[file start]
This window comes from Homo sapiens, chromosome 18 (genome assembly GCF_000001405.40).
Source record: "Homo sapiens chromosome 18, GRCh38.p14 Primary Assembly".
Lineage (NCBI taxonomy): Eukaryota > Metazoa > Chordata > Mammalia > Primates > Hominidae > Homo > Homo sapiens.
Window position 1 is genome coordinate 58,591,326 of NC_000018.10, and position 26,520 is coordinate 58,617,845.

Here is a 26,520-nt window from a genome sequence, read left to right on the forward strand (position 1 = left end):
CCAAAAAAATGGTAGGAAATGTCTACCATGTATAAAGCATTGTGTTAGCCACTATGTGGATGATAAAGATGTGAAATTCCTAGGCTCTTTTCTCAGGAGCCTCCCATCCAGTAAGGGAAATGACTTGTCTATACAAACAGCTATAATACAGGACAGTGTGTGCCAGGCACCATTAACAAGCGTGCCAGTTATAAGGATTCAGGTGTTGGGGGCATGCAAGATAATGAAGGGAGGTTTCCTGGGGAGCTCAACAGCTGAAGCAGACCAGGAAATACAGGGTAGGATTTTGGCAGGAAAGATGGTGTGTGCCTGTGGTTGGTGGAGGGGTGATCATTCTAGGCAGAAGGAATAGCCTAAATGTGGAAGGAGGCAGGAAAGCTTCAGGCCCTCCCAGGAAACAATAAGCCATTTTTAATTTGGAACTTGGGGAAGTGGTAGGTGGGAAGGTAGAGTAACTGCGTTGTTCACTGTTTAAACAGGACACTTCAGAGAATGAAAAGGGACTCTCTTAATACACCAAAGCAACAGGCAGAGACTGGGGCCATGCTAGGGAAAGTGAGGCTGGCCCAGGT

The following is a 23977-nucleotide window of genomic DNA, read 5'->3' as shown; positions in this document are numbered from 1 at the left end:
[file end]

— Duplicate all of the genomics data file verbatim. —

This window comes from Homo sapiens, chromosome 18 (genome assembly GCF_000001405.40).
Source record: "Homo sapiens chromosome 18, GRCh38.p14 Primary Assembly".
Lineage (NCBI taxonomy): Eukaryota > Metazoa > Chordata > Mammalia > Primates > Hominidae > Homo > Homo sapiens.
Window position 1 is genome coordinate 58,591,326 of NC_000018.10, and position 26,520 is coordinate 58,617,845.

Here is a 26,520-nt window from a genome sequence, read left to right on the forward strand (position 1 = left end):
CCAAAAAAATGGTAGGAAATGTCTACCATGTATAAAGCATTGTGTTAGCCACTATGTGGATGATAAAGATGTGAAATTCCTAGGCTCTTTTCTCAGGAGCCTCCCATCCAGTAAGGGAAATGACTTGTCTATACAAACAGCTATAATACAGGACAGTGTGTGCCAGGCACCATTAACAAGCGTGCCAGTTATAAGGATTCAGGTGTTGGGGGCATGCAAGATAATGAAGGGAGGTTTCCTGGGGAGCTCAACAGCTGAAGCAGACCAGGAAATACAGGGTAGGATTTTGGCAGGAAAGATGGTGTGTGCCTGTGGTTGGTGGAGGGGTGATCATTCTAGGCAGAAGGAATAGCCTAAATGTGGAAGGAGGCAGGAAAGCTTCAGGCCCTCCCAGGAAACAATAAGCCATTTTTAATTTGGAACTTGGGGAAGTGGTAGGTGGGAAGGTAGAGTAACTGCGTTGTTCACTGTTTAAACAGGACACTTCAGAGAATGAAAAGGGACTCTCTTAATACACCAAAGCAACAGGCAGAGACTGGGGCCATGCTAGGGAAAGTGAGGCTGGCCCAGGT

The following is a 23977-nucleotide window of genomic DNA, read 5'->3' as shown; positions in this document are numbered from 1 at the left end: